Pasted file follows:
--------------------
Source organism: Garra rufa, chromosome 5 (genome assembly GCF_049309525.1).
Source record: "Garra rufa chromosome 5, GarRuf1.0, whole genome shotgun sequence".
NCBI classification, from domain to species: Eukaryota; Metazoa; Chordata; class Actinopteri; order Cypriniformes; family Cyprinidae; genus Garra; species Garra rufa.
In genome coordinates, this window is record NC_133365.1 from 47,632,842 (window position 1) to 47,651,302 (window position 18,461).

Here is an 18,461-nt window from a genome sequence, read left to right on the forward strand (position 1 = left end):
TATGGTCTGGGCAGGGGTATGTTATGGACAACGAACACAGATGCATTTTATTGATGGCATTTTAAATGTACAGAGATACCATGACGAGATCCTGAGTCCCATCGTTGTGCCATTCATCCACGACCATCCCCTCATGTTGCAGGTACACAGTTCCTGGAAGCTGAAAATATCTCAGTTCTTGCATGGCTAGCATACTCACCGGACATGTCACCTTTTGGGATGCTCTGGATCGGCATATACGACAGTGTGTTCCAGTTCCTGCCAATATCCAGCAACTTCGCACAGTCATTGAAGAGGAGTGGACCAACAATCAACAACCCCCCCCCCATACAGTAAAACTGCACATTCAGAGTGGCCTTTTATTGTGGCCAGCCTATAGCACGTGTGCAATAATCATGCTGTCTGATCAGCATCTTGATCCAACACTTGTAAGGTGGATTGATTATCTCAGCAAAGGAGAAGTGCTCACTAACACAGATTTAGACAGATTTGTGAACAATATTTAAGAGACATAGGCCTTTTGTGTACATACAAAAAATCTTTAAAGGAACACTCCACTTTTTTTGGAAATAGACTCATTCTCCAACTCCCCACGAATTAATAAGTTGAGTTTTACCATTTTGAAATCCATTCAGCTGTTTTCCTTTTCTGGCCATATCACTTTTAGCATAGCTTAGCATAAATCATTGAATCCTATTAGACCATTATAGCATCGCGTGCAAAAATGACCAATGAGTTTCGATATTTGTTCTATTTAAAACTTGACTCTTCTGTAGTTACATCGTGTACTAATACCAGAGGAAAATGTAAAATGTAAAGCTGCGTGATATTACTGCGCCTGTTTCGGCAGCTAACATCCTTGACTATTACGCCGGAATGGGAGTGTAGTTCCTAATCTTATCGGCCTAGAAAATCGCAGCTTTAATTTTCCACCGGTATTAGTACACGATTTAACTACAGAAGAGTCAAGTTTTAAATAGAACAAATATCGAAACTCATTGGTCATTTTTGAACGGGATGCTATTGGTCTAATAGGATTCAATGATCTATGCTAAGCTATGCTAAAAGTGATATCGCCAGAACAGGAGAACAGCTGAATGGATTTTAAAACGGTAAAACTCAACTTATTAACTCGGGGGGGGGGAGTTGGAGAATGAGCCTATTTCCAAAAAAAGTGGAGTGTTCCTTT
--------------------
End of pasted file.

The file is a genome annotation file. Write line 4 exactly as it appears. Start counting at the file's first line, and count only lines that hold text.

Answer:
In genome coordinates, this window is record NC_133365.1 from 47,632,842 (window position 1) to 47,651,302 (window position 18,461).